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So let's say I have rogue planet the size of mars. I want seasons roughly the the same as Earth and a "sun" that appears similar to our sun from the surface.

How big would the Star need to be? How far away from the planet would it have to orbit?

I also want a moon. I'm thinking maybe 2 bodies of equal size orbiting on either side of the planet would work, but not sure...

Edit - The planet is in reality a space ship with an habitable exterior. The race is capable of artificial gravity and fusion. I Need a sun and moon object in the sky to replicate the appearance of an earth environ on the surface of the ship.

I need to know the minimal distance/size that i could make these from the ship to create the illusion.

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  • $\begingroup$ You should have the planet orbit the moon and then have the sun orbit the planet, but not the moon. That seems like it would work \s $\endgroup$ – ArtisticPhoenix Mar 7 '18 at 4:45
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    $\begingroup$ By definition a "rouge" planet is unbound, in otherwords its not bound to a sun, which is why its rouge. $\endgroup$ – ArtisticPhoenix Mar 7 '18 at 4:47
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    $\begingroup$ I'm confused. What's wrong with just having the ship orbit a sun when it doesn't need to move around? $\endgroup$ – Aify Mar 7 '18 at 7:42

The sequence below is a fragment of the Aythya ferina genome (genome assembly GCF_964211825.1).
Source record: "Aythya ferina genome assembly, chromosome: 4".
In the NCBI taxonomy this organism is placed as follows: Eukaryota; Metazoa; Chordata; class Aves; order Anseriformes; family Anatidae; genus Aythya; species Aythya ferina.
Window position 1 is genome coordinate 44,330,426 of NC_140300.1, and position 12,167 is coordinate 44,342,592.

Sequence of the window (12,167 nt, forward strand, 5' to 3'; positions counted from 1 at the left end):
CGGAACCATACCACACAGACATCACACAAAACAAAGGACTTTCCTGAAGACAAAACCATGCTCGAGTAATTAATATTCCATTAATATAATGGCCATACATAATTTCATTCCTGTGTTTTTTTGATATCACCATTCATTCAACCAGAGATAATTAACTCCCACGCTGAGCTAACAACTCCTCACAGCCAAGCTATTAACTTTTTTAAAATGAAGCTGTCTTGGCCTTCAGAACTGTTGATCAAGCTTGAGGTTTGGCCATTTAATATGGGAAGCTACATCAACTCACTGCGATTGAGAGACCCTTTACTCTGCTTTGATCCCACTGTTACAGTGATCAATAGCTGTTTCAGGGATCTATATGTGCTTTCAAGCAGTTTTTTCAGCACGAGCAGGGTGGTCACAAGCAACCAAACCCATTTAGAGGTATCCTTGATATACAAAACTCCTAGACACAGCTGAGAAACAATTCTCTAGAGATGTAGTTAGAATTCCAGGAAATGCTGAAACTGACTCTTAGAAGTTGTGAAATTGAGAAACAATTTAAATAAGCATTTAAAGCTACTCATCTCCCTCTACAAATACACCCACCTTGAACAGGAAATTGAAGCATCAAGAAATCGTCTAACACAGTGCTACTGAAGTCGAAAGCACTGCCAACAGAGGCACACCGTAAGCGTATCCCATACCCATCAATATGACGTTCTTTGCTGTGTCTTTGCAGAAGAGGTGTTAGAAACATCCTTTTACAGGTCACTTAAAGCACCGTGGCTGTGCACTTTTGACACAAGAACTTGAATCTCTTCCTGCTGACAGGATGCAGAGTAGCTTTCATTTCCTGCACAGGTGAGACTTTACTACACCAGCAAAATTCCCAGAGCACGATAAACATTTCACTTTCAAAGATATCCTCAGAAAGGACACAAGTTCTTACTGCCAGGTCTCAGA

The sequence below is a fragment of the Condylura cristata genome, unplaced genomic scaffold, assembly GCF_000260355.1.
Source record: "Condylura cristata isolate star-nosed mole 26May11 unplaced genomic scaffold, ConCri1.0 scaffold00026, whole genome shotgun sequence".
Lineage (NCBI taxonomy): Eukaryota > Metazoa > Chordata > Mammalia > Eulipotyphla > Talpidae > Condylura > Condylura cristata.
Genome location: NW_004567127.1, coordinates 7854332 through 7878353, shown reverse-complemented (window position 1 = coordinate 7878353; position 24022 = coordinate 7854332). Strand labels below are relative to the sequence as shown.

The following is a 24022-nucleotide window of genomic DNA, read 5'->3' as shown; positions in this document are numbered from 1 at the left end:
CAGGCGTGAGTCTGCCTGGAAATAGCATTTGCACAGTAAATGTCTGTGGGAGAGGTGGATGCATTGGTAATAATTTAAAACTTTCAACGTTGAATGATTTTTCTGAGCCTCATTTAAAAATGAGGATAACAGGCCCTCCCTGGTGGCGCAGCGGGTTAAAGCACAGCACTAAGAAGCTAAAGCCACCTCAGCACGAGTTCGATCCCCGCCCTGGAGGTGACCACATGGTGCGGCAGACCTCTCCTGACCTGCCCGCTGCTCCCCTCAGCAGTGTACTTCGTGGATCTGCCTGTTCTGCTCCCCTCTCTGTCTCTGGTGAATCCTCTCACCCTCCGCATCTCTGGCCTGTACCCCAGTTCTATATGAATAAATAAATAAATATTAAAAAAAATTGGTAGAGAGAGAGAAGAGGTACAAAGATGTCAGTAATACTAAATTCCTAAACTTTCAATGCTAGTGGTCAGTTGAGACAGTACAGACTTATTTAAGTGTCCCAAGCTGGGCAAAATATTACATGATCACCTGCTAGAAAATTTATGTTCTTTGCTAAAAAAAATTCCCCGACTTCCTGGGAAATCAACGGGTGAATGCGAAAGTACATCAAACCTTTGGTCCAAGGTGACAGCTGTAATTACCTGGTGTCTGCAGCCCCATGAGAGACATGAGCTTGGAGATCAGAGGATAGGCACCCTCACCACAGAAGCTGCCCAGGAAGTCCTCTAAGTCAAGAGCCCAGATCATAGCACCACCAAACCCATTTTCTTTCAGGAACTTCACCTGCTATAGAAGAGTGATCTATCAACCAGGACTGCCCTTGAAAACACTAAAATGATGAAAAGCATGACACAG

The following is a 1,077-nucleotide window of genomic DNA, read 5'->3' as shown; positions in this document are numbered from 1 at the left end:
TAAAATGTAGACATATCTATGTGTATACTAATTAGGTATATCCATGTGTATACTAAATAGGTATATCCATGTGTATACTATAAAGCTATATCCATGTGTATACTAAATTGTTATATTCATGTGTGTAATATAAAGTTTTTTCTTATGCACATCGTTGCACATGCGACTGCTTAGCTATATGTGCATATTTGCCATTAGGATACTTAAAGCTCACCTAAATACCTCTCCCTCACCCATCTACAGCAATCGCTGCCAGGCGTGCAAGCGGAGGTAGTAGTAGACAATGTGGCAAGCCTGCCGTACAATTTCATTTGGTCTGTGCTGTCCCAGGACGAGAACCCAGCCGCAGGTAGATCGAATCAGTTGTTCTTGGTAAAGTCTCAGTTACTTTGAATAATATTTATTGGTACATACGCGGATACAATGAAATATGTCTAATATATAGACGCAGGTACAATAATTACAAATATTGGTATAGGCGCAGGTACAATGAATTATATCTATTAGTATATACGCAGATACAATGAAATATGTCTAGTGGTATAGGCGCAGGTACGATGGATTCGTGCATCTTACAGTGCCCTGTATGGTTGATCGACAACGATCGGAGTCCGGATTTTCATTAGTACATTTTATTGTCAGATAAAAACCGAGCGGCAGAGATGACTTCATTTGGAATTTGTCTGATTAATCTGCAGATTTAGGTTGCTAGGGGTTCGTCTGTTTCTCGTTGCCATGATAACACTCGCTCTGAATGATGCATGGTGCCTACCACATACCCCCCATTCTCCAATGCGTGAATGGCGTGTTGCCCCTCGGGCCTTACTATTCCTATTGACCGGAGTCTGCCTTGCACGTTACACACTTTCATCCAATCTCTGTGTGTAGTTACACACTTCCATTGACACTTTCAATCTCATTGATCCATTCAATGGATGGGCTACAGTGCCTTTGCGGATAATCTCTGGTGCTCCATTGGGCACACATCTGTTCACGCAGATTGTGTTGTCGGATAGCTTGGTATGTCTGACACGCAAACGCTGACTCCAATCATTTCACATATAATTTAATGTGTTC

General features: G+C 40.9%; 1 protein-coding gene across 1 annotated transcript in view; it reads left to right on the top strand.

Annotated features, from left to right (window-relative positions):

• $\begingroup$ Your original question made no mention of the goal you had (a sky like Earth for your ship inhabitants) or even of the "ship". This is such a drastic change you should close your question entirely and ask a completely new one (more carefully explained !). An edit is inappropriate in this case. $\endgroup$ – StephenG Mar 7 '18 at 15:46
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    $\begingroup$ I'm voting to close this question as off-topic because the edit is too drastic a change and would completely void the two existing answers made in good faith. $\endgroup$ – StephenG Mar 7 '18 at 15:48
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Any self sustaining star will be way more massive than Mars. This makes impossible for the star to orbit the planet: it will always be the planet to orbit the star.

Or, better, the center of mass of the system will always be deep into the star.

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Change your inertial frame of reference.

If you treat the Earth as a stationary object, then the Sun will be orbiting the Earth roughly once a day. This will make the math needed to explain the motion of the other planets much more complicated, because the motion of the planets will change from being roughly elliptical to a spiral-thing (as can be seen in this image).

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